atonement for the sin of the world. See .
Against thy holy child Jesus, whom thou hast anointed to do what
thy hand and thy counsel determined before to be done, Herod and
Pontius Pilate-were gathered together.
23 And they shall kill him, and the third day he shall be raised again. And they were exceeding sorry.
23 Verse 23. They were exceeding sorry] Since the conversation on
the mount, with Moses and Elijah; Peter, James, and John could
have no doubt that their Lord and Master must suffer, and that it
was for this end he came into the world; but, while they submitted
to the counsel of God, their affection for him caused them to feel
24 ¶ And when they were come to Capernaum, they that received tribute money came to Peter, and said, Doth not your master pay tribute?
24 Verse 24. They that received tribute] This was not a tax to be
paid to the Roman government; but a tax for the support of the
temple. The law, , obliged every male among the Jews to
pay half a shekel yearly; for the support of the temple; and this
was continued by them wherever dispersed, till after the time of
Vespasian, see Josephus, WAR, book 7. c. 6, who ordered it
afterwards to be paid into the Roman treasury. The word in the
text, which is generally translated tribute-ταδιδραχμα, signifies
the didrachma, or two drachms. This piece of money was about the
value of two Attic drachms, each equal to fifteen pence of our
money. The didrachma of the Septuagint, mentioned , was
twice as heavy as the Attic, for it was equal to a whole shekel,
this being the value of that piece of money at Alexandrina, the
place where the Septuagint translation was made; for the half
shekel mentioned in the above passage, they render ημισυτου
διδαχμου, the half of a didrachma.
25 He saith, Yes. And when he was come into the house, Jesus prevented him, saying, What thinkest thou, Simon? of whom do the kings of the earth take custom or tribute? of their own children, or of strangers?
25 Verse 25. He saith, Yes.] From this reply of Peter, it is
evident that our Lord customarily paid all taxes, tributes, &c.,
which were common among the people wherever he came. The children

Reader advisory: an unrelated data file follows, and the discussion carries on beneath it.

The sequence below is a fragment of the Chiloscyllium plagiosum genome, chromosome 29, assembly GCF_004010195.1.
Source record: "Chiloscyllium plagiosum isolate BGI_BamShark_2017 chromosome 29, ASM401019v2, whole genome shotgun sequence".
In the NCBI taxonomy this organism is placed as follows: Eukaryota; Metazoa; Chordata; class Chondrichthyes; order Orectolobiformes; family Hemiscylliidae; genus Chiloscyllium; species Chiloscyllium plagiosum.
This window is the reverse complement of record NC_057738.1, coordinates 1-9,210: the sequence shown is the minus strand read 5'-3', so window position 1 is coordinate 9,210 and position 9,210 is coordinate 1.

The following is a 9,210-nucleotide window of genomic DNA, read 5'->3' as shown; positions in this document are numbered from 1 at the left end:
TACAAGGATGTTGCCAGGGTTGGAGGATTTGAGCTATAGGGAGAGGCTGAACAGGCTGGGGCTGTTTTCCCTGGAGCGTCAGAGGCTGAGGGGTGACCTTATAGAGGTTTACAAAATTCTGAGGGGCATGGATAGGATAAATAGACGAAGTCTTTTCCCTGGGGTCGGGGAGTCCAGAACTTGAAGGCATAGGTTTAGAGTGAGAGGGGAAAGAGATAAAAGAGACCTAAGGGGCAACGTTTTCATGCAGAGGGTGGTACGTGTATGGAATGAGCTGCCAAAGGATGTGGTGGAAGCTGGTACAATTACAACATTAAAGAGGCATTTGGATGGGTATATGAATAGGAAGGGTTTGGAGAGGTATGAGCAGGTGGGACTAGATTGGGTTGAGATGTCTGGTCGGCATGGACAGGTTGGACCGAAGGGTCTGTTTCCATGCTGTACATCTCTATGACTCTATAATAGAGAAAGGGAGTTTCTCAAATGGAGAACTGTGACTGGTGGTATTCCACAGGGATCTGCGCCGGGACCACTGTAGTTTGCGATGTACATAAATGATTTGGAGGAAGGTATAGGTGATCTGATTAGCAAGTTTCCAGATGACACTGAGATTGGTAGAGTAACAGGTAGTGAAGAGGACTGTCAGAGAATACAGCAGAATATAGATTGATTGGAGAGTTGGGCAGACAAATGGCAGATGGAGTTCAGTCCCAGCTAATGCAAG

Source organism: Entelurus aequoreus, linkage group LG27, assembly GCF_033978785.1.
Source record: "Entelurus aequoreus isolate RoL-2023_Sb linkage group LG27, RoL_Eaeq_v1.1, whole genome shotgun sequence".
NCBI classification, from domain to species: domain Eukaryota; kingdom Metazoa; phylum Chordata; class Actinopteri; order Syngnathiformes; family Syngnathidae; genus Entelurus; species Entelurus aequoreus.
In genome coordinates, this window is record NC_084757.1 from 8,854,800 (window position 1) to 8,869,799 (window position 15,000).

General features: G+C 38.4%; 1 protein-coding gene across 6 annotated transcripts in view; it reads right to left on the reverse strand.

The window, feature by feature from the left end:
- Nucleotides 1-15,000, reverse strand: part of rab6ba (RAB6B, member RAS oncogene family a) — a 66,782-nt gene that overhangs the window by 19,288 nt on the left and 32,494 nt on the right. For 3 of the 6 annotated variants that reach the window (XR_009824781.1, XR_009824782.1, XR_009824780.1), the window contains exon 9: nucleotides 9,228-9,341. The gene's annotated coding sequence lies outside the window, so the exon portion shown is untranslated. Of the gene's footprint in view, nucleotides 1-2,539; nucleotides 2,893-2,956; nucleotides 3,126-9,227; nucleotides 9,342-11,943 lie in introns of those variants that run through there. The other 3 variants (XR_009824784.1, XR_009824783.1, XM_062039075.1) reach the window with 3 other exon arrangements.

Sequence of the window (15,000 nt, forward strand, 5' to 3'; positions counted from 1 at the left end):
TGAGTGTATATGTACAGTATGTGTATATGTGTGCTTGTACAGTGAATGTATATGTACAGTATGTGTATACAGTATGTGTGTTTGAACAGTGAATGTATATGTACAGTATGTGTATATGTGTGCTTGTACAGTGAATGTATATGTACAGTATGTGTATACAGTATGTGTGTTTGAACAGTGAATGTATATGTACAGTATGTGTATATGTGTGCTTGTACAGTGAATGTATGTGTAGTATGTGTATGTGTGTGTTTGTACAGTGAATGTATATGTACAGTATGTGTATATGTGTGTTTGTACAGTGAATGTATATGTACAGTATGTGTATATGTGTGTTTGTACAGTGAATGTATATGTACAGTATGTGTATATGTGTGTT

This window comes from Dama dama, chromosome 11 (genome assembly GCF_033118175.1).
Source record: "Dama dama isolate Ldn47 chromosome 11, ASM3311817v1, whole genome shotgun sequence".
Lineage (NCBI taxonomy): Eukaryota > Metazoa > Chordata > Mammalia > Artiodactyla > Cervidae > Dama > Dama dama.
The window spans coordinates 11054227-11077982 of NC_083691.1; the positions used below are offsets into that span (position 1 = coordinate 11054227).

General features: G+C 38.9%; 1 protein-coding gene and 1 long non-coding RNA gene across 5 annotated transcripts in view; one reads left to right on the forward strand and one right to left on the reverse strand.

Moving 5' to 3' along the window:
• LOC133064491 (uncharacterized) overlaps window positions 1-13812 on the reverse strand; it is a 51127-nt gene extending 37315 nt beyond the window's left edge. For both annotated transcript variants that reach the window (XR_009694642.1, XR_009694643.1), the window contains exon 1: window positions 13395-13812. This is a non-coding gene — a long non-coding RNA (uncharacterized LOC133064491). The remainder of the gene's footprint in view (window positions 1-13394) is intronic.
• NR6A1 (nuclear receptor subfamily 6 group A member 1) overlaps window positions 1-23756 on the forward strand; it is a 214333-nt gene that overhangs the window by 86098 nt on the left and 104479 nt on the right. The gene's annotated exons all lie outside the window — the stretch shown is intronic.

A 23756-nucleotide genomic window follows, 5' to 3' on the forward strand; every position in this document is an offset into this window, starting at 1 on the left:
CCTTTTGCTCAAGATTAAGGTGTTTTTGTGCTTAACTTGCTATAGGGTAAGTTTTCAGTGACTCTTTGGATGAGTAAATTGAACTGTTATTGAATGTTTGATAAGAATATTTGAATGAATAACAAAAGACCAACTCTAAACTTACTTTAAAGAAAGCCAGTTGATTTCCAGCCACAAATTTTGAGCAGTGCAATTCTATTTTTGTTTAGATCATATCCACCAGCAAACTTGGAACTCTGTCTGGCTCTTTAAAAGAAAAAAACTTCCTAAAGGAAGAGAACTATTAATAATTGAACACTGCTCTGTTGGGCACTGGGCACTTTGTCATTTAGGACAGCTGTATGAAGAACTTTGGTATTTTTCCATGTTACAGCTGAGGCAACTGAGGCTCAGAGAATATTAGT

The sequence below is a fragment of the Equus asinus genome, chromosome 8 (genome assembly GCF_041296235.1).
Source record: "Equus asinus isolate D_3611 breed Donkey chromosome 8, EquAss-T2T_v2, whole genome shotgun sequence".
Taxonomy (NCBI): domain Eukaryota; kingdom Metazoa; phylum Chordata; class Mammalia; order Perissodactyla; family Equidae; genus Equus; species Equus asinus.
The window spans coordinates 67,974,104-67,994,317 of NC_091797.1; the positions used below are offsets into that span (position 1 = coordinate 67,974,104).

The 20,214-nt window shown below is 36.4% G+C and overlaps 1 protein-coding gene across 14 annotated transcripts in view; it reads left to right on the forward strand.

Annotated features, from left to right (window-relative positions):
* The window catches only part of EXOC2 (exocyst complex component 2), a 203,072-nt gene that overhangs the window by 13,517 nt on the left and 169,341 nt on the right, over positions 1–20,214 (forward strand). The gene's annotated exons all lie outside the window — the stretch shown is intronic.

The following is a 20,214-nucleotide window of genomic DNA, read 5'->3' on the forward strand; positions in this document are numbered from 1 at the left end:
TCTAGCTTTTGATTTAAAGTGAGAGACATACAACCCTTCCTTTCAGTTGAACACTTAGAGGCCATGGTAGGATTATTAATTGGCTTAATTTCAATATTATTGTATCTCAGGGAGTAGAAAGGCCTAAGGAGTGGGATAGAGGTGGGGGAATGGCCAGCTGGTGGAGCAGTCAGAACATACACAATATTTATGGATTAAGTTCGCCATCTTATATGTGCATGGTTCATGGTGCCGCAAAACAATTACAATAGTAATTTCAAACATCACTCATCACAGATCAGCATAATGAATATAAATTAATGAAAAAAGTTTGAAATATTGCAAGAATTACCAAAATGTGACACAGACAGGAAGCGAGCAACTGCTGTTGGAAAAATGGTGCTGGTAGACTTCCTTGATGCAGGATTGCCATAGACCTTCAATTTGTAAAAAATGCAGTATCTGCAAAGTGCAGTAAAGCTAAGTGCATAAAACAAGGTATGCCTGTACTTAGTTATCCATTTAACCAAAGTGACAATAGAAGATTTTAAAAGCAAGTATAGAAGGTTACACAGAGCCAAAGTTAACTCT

of God are subject to all civil laws in the places where they live
-and should pay the taxes levied on them by public authority; and
though any of these should be found unjust, THEY rebel not, as
their business is not to reform the politics of nations, but the
morals of the world.
26 Peter saith unto him, Of strangers. Jesus saith unto him, Then are the children free.
26 Verse 26. Then are the children free] As this money is levied
for the support of that temple of which I am the Lord, then I am
not obliged to pay the tax; and my disciples, like the priests
that minister, should be exempted from the necessity of paying.
27 Notwithstanding, lest we should offend them, go thou to the sea, and cast an hook, and take up the fish that first cometh up; and when thou hast opened his mouth, thou shalt find a piece of money: that take, and give unto them for me and thee.
27 Verse 27. Lest we-offend them] Be a stumbling-block to the
priests, or rulers of the Jews, I will pay the tribute-go thou to
the sea-cast a hook, and take the first fish-thou shalt find a
piece of money, στατηρα, a stater. This piece of money was equal
in value to four drachms, or two shekels, (five shillings of our
money,) and consequently was sufficient to pay the tribute for our
Lord and Peter, which amounted to about half-a-crown each. If the
stater was in the mouth or belly of the fish before, who can help
admiring the wisdom of Christ, that discovered it there? If it
was not before in the mouth of the fish, who can help admiring the
power of Christ, that impelled the fish to go where the stater had
been lost in the bottom of the sea, take it up, come towards the
shore where Peter was fishing, and, with the stater in its mouth
or stomach, catch hold of the hook that was to draw it out of the
water? But suppose there was no stater there, which is as likely
as otherwise, then Jesus created it for the purpose, and here his
omnipotence was shown; for to make a thing exist that did not
exist before is an act of unlimited power, however small the thing
itself may be. Some suppose that the haddock was the fish caught
by Peter, because this fish has a blackish mark on each side of
its neck or shoulders, as seems to exhibit the impression of a
finger and thumb. The haddock is the gadus eglesinus. But this
being a sea fish, could not be a native of the sea of Galilee or
Tiberias, &c., for the river Jordan runs through the sea of
Galilee, and falls into the Dead Sea, which has no outlet to the
ocean: no sea fish of any kind can be found there; and we may add
to this, that Belzoni, a learned traveller, who examined the
produce of the lake of Tiberias, found only trouts, pikes,
chevins, and tenches. That it may, besides these, have some
fishes peculiar to itself, as most extensive fresh water lakes
have, need not be denied; but it could have no sea fish.
THE account of the transfiguration, the peculiar case of the
lunatic, with his cure, and the miracle wrought to pay the tribute
money, render this one of the most interesting and instructive